Roswell was a smokescreen, we've had a half a dozen better salvage operations.

The X-Files 1.24: The Erlenmeyer Flask The Erlenmeyer Flask makes for a fast-paced, tense and eventful ride, but does it make any sense? That less than mattered at the time, but revisiting the mythology arc (for probably the fourth or fifth time) reveals increasingly tenuous internal coherence as the various conspiracy elements begin to pile up and the situations become ever-more convoluted. This will become the Chris Carter’s signature: don’t examine the details too closely, go with the flow. Trust Chris implicitly.

UFO IN MOSSINGHAM?

A Shaun the Sheep Movie: Farmageddon (2020) (SPOILERS) One might reasonably suggest the recourse of the ailing or desperate franchise is to resort, seemingly out of nowhere, to space aliens. Even Police Academy didn’t go that far (to Moscow, yes, but not to space). Perhaps animators think kids have no skills of discernment and will swallow any old sugar-coated crap. Perhaps they don’t, and they will. Ice Age had been enjoying absurd success until Collision Course sent Scrat spinning into the cosmos and grosses tumbled. Shaun the Sheep has been around for a quarter of a century, but this is only his second movie outing and already he’s pulling an E.T. on us. Of course, this may all be part of the grand scheme, and Nick Park is simply doing his bit to familiarise the tots in time for Project Blue Beam.

Suspicions of destiny. We all have them. A deep, wordless knowledge that our time has come.

Damien: Omen II (1978) (SPOILERS) There’s an undercurrent of unfulfilled potential with the Omen series, an opportunity to explore the machinations of the Antichrist and his minions largely ignored in favour of Final Destination deaths every twenty minutes or so. Of the exploration there is, however, the better part is found in Damien: Omen II , where we’re privy to the parallel efforts of a twelve or thirteen-year-old Damien at military school and those of Thorn Industries. The natural home of the diabolical is, after all, big business. Consequently, while this sequel is much less slick than the original, it is also more engaging dramatically.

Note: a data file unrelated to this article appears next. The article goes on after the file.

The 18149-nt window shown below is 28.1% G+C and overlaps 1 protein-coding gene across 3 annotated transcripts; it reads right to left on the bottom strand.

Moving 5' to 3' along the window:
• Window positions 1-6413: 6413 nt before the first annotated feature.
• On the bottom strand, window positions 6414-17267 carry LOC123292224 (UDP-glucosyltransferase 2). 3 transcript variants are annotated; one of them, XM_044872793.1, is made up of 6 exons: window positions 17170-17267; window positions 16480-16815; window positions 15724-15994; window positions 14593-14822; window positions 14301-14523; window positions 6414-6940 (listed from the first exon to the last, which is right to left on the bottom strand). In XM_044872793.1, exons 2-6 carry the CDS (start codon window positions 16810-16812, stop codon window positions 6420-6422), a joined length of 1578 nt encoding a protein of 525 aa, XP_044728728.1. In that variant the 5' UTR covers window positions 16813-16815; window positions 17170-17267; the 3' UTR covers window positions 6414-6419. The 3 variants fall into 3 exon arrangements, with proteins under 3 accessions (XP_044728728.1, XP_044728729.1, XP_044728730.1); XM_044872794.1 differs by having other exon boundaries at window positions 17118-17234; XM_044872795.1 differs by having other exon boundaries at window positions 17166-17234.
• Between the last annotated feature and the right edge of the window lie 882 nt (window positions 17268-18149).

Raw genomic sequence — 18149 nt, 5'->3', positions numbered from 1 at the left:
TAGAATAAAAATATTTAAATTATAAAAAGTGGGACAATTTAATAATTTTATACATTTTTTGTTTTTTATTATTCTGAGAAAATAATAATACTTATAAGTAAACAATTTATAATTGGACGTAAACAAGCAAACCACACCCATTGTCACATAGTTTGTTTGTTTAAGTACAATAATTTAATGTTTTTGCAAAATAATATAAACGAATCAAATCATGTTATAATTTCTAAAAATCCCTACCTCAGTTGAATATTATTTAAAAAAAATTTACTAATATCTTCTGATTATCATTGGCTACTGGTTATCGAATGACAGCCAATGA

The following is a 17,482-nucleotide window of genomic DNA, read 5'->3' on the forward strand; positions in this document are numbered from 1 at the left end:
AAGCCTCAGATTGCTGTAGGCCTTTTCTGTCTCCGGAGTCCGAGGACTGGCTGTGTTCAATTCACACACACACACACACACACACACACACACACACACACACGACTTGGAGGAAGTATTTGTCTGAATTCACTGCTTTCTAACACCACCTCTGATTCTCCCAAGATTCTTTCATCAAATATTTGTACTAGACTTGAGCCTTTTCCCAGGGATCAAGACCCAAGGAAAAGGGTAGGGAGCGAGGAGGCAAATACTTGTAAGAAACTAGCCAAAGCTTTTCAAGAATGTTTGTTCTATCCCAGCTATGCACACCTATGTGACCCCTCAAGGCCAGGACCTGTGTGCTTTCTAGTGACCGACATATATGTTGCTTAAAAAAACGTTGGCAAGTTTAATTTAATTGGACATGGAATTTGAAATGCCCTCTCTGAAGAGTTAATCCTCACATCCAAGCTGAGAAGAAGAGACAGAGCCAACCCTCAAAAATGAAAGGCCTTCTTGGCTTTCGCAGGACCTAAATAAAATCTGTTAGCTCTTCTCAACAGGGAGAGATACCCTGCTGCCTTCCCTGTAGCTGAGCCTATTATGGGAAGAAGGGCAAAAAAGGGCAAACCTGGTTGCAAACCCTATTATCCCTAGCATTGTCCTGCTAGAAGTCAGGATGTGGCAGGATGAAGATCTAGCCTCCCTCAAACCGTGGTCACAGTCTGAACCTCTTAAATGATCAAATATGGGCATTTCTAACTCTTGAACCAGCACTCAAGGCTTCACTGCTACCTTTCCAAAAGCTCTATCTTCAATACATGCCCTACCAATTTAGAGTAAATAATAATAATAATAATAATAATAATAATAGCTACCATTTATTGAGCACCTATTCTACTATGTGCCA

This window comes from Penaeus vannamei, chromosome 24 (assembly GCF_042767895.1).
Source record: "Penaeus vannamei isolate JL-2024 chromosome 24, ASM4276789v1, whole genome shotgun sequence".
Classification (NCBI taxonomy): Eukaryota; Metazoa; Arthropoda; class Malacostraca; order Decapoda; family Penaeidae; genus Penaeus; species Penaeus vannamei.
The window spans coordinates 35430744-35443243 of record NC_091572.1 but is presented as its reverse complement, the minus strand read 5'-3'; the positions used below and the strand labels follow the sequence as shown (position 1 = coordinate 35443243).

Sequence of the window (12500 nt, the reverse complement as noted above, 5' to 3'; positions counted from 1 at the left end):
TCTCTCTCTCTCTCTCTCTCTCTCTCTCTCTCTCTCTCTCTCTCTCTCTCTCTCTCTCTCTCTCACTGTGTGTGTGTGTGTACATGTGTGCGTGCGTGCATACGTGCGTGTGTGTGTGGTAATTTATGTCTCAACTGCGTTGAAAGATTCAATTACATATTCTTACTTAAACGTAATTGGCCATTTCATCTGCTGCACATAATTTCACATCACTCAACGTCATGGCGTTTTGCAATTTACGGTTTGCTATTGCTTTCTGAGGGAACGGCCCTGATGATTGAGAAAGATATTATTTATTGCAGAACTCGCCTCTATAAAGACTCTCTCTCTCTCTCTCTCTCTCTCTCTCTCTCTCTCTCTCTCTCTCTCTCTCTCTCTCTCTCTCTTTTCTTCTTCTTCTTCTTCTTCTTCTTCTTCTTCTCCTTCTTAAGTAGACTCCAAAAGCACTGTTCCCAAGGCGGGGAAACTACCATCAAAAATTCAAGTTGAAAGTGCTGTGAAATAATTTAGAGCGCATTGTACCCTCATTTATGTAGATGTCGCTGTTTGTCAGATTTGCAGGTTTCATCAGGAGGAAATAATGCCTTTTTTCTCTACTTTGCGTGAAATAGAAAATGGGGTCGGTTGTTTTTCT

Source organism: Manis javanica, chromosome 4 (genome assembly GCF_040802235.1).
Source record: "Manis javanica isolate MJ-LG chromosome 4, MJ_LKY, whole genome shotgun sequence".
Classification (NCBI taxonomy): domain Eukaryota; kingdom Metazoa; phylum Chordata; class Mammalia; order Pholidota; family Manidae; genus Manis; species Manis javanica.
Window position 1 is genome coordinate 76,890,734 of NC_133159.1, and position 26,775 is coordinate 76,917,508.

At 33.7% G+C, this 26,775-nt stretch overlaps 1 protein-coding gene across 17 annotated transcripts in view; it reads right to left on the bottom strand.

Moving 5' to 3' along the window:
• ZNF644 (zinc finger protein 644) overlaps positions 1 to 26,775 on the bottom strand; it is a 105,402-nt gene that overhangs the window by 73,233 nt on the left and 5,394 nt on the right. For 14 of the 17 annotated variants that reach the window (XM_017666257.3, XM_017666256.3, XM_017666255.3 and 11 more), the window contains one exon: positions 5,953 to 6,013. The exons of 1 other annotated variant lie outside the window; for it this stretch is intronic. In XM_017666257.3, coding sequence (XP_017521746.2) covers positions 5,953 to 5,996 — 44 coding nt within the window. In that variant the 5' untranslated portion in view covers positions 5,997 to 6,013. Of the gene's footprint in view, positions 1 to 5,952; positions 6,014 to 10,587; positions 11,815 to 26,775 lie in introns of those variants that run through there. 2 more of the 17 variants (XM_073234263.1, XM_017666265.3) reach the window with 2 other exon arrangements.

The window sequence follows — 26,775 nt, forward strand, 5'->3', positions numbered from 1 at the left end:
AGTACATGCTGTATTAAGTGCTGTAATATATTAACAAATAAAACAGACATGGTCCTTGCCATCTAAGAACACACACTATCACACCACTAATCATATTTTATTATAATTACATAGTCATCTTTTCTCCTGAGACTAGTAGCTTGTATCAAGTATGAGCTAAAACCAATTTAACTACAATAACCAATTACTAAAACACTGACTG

You stink, my friend.

Mulan (2020) (SPOILERS) Let that be a lesson to Disney. It’s a fool’s errand to try and beat the Chinese at their own game, no matter how painstakingly respectful – or rather, pandering – you are. Indeed, Mulan ’s abysmal $40m box office take in the country – where it did get a proper release, so no plandemic excuses can be cited – feels like a direct rebuke; don’t try and tell us how to suck eggs. There’s an additional explanation too, of course. That Mulan sucks.

By heaven, I’d thrash the life out of you… if I didn’t have to read the Nine O’Clock News.

The Green Man (1956) (SPOILERS) The Green movie from Launder and Gilliat starring Alastair Sim that isn’t Green for Danger. Which is to say, The Green Man can’t quite scale the heady heights of that decade-earlier murder mystery triumph, but neither is it any slouch. Sim is the antagonist this time – albeit a very affable, Sim-ish one – and his sometime protégée, a young George Cole, the hero. If the plot is entirely absurd, Robert Day’s movie wastes no time probing such insufficiencies, ensuring it is very funny, lively and beautifully performed.